Patients with advanced stage cancer have a significantly lower quality of life in the COVID-19 era compared to before the pandemic started, according to the findings of a study published in Psycho-Oncology.
In this surveyed-based study, researchers recruited 260 patients with stage III and IV cancer undergoing chemotherapy when the COVID-19 pandemic hit. They observed that patients’ quality of life during the pandemic was notably lower than that of a reference group of 8,066 patients with stages III and IV cancer before COVID-19 hit.
Moreover, the results showed differences in perceived quality of life concerned mainly social and cognitive functioning and were appreciably lower in patients during the COVID-19 pandemic. Physical and emotional functioning were found to be similar between the two groups. Overall, the findings revealed that 20% of patients with cancer considered postponing chemotherapy and 5% consider abandoning further cancer treatment during the pandemic, despite being afraid of cancer progression.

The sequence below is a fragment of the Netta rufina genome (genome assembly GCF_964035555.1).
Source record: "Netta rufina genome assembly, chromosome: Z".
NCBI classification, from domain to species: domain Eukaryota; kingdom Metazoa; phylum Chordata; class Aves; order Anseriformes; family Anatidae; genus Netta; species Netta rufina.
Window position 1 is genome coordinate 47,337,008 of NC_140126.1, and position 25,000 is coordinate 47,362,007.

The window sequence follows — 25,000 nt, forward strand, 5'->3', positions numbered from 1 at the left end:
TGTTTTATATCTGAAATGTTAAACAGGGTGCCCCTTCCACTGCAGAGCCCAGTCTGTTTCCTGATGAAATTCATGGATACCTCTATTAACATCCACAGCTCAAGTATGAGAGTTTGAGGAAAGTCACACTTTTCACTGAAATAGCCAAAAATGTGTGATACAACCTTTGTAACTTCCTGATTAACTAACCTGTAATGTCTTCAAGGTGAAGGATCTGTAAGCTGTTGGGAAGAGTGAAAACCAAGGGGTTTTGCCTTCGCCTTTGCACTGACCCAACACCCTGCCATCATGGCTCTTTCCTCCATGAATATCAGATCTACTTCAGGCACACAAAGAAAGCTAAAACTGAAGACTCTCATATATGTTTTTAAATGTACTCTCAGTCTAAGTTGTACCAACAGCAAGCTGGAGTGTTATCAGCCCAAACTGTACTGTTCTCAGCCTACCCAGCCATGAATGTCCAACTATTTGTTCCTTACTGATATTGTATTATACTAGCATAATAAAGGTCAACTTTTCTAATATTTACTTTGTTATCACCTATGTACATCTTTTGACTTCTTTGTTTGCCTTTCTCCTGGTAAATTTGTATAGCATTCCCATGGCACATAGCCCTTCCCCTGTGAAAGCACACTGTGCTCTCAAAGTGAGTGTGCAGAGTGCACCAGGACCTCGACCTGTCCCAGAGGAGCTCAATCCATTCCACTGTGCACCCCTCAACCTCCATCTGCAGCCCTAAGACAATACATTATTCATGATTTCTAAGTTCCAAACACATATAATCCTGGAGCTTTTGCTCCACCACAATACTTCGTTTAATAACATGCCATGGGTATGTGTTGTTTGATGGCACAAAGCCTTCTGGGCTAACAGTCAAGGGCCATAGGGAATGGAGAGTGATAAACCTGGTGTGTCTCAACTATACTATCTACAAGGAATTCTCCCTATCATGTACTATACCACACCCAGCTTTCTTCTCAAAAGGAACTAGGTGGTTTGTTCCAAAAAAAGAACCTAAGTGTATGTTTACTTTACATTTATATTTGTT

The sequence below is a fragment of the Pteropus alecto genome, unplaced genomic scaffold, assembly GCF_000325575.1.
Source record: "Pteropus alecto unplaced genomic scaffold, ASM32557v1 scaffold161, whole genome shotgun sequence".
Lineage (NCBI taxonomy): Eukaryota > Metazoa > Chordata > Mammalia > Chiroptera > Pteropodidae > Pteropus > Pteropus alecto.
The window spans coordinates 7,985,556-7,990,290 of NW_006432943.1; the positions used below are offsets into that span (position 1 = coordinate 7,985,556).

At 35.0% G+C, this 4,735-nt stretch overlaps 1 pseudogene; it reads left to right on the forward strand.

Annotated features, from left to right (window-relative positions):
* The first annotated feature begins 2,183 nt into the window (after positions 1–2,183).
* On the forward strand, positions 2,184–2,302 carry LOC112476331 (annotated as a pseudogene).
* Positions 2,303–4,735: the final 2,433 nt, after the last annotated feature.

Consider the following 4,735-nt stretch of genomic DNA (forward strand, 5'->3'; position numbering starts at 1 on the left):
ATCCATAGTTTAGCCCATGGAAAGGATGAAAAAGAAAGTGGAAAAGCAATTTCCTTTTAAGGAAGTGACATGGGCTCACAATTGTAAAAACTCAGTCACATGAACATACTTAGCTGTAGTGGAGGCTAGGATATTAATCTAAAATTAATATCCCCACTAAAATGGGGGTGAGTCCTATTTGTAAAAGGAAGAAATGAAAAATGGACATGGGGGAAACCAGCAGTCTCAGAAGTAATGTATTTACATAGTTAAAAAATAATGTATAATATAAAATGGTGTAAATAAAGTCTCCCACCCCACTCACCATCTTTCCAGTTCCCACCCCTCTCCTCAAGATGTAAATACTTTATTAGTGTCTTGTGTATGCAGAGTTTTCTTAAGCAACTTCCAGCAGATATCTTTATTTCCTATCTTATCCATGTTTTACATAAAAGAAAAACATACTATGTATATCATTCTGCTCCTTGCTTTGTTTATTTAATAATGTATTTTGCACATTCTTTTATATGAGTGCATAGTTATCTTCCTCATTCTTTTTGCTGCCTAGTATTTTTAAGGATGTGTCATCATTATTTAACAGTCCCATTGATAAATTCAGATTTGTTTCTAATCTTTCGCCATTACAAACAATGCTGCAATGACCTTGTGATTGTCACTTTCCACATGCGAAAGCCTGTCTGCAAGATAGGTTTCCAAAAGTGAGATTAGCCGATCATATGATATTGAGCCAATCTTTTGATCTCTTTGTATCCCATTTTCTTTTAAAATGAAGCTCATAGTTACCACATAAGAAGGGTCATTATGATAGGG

“During this extraordinary time, cancer patients are facing a war on two fronts having to struggle with the increased risk of COVID-19 morbidity and the risk of cancer progression with possible delays of diagnosis or treatment,” said lead author Magdalena Ciyska,, PhD, of the Nicolaus Copernicus Multidisciplinary Centre for Oncology and Traumatology, in Poland in a press release about the study. “Living with cancer at the time of pandemic does not mean that oncological care must be compromised. The oncology community, despite having to deal with unprecedented challenges in treating patients, at the same time identifies risk factors that deteriorate patients’ quality of life to ensure that their safety and wellbeing are not affected.”